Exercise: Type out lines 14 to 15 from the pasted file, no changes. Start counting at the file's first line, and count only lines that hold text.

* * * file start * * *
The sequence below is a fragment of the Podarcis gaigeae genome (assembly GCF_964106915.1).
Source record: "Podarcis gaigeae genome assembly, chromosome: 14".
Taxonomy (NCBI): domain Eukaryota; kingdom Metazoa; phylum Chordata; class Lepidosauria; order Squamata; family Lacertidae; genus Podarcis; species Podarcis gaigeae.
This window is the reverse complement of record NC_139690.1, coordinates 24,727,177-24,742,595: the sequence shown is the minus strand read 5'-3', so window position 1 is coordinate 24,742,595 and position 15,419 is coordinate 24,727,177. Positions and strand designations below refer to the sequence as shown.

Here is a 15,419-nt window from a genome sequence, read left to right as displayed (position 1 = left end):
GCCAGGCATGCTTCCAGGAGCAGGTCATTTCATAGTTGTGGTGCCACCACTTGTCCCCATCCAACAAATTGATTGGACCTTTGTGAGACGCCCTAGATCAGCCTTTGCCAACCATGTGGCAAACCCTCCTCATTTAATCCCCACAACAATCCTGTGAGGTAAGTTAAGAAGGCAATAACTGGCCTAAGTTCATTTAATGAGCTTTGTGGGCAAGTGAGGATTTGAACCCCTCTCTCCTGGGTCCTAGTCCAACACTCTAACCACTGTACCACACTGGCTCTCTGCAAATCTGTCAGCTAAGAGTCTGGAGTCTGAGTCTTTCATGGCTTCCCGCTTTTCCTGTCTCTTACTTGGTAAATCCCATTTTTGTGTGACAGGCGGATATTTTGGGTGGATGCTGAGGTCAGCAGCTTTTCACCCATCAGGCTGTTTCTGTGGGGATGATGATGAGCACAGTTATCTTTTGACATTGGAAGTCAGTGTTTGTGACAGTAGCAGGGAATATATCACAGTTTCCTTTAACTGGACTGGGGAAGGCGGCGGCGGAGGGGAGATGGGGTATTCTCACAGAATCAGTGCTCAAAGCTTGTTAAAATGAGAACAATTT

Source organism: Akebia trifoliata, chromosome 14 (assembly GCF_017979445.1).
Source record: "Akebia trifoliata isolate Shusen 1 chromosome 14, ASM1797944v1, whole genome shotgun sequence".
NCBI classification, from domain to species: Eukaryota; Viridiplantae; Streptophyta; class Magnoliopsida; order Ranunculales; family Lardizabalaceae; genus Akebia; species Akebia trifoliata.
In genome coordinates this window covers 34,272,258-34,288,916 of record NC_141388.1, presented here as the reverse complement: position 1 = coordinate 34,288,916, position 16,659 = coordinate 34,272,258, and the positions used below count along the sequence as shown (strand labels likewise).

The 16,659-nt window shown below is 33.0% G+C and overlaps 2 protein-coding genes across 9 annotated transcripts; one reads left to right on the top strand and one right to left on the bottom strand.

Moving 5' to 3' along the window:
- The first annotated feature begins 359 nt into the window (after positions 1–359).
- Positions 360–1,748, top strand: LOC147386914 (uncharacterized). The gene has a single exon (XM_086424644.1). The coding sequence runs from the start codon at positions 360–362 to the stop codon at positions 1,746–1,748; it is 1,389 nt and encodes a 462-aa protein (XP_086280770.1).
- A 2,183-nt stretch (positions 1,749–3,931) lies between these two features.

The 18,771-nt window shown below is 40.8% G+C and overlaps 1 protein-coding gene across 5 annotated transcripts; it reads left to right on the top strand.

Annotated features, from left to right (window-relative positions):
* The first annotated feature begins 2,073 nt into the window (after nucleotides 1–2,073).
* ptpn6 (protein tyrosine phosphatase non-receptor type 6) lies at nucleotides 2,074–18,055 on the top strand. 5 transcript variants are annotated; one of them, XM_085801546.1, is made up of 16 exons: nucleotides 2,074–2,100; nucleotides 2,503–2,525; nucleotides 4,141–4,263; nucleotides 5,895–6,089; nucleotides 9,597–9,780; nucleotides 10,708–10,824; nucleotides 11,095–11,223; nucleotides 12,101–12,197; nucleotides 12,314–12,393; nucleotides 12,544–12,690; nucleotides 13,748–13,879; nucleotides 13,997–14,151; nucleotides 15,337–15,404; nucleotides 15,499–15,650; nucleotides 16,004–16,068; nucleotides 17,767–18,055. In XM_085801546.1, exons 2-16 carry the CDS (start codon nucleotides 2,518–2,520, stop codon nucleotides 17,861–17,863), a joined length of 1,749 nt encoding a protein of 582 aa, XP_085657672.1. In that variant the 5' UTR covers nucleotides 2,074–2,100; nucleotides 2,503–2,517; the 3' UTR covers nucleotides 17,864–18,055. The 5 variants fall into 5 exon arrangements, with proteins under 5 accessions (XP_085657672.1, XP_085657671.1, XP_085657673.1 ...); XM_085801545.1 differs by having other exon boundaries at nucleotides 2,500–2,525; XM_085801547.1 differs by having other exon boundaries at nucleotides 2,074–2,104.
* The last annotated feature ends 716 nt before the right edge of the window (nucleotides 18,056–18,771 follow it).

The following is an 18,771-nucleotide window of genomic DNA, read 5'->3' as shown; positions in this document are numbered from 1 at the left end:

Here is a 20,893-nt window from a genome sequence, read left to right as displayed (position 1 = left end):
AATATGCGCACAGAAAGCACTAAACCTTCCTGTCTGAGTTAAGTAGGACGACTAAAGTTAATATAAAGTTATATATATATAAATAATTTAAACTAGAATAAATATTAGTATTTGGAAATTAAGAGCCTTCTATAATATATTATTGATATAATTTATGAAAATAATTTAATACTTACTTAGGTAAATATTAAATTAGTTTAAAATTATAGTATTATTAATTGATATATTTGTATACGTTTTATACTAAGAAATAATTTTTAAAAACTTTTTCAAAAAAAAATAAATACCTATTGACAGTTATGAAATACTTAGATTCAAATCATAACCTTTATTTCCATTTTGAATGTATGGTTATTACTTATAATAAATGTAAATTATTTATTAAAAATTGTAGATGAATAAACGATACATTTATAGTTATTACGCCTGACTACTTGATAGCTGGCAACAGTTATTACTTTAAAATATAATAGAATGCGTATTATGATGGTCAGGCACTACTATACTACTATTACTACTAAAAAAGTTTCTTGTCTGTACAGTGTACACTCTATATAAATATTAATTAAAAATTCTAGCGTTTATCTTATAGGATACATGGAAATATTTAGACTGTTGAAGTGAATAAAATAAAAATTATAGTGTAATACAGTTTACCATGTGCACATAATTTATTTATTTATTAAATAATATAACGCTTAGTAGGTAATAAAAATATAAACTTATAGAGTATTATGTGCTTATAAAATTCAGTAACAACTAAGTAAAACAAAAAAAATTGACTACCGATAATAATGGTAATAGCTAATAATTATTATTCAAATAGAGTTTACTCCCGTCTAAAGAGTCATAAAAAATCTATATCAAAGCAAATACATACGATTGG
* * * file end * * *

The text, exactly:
- Positions 360–1,748, top strand: LOC147386914 (uncharacterized). The gene has a single exon (XM_086424644.1). The coding sequence runs from the start codon at positions 360–362 to the stop codon at positions 1,746–1,748; it is 1,389 nt and encodes a 462-aa protein (XP_086280770.1).
- A 2,183-nt stretch (positions 1,749–3,931) lies between these two features.